This is shamelessly pulled from here: https://nblumhardt.com/2010/01/the-relationship-zoo/ - read it, it is good. Much better than this.
Quite some time ago I was faced with a problem that I wasn't quite sure how to solve, and one of the dev's I most respect sent me the link above. While the link wasn't the answer, it helped me formulate the answer I needed by making me think more critically about my dependencies.
Prior to that point dependency injection to me was very useful, but I didn't really how limited my understanding was. I thought I had a good grasp of why IoC was important, and how to use DI, but I hadn't realised how simplistic my view was.
The problem in my case wasn't that I needed an B, but I needed a specific B and I would only know which B until runtime. This didn't match the way I thought of Dependency Injection and I couldn't figure out a non-ugly solution.
What this article did was really make me think about how I consider dependencies.
The article notes that there are a number of common types of relationships between classes:
"I need a B"
"I might need a B"
"I need all the Bs"
"I need to create a B"
"I need to know something about B before I will use it"
All of these have a direct representation in Autofac (and many other DI containers, though the last is not so common), this was a direct result of the author thinking about these relationships before writing Autofac.
Usually the solution is "use the service locator 'anti-pattern'". I won't argue the point, but it is widely considered an anti-pattern unless it fits a very narrow category. This does fall within that category, but I didn't think it was an elegant solution to my problem. I also didn't think of it at the time. Essentially the service locator pattern is you take the DI container as the dependency and ask it for what you need (usually in a switch statement).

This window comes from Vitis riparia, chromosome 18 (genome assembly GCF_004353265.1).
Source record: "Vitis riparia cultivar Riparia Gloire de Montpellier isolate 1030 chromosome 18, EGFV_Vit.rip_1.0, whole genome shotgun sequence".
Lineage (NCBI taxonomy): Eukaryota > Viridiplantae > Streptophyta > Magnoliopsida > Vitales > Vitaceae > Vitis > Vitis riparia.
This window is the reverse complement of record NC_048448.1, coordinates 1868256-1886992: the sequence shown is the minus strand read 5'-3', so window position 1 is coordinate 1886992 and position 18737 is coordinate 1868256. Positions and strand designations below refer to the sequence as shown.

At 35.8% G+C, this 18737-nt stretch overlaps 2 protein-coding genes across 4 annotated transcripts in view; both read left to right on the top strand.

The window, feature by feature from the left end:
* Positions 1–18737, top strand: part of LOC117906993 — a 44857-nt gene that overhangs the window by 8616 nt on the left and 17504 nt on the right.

The second most common solution to my problem is to take the "I need to create a B", or Func<X,Y,B> where B is the type we want and X and Y are the parameters that we use to create a B. This pretty much matches the Factory pattern, where you have a class which creates the objects you want. In this case autofac is smart enough that if you take a dependency on Func<X,B> and you have an B that takes X as a parameter, it will give you the constructor function of X without having to write a specific "Factory" class.
The problem in this instance is that it doesn't really solve my problem for two reasons, 1 is that the type of A was common across all my B's, so Autofac wouldn't know which B to give me; I still needed a Factory class. It does makes my dependee cleaner, but the factory was still riddled with switch statements trying to get the right B. It is a very useful type of dependency, but not the one I wanted in this instance.
The next most common solution is to take all of the Bs and loop through them asking them if they are the right one. I've seen this as the "right way to not use a service locator for that one instance where it is usually used" but I'm not particularly convinced. http://blog.ploeh.dk/2011/09/19/MessageDispatchingwithoutServiceLocation/ explains this is a bit more detail. It works, but it is really inefficient - especially if X is expensive to create. It is also ugly.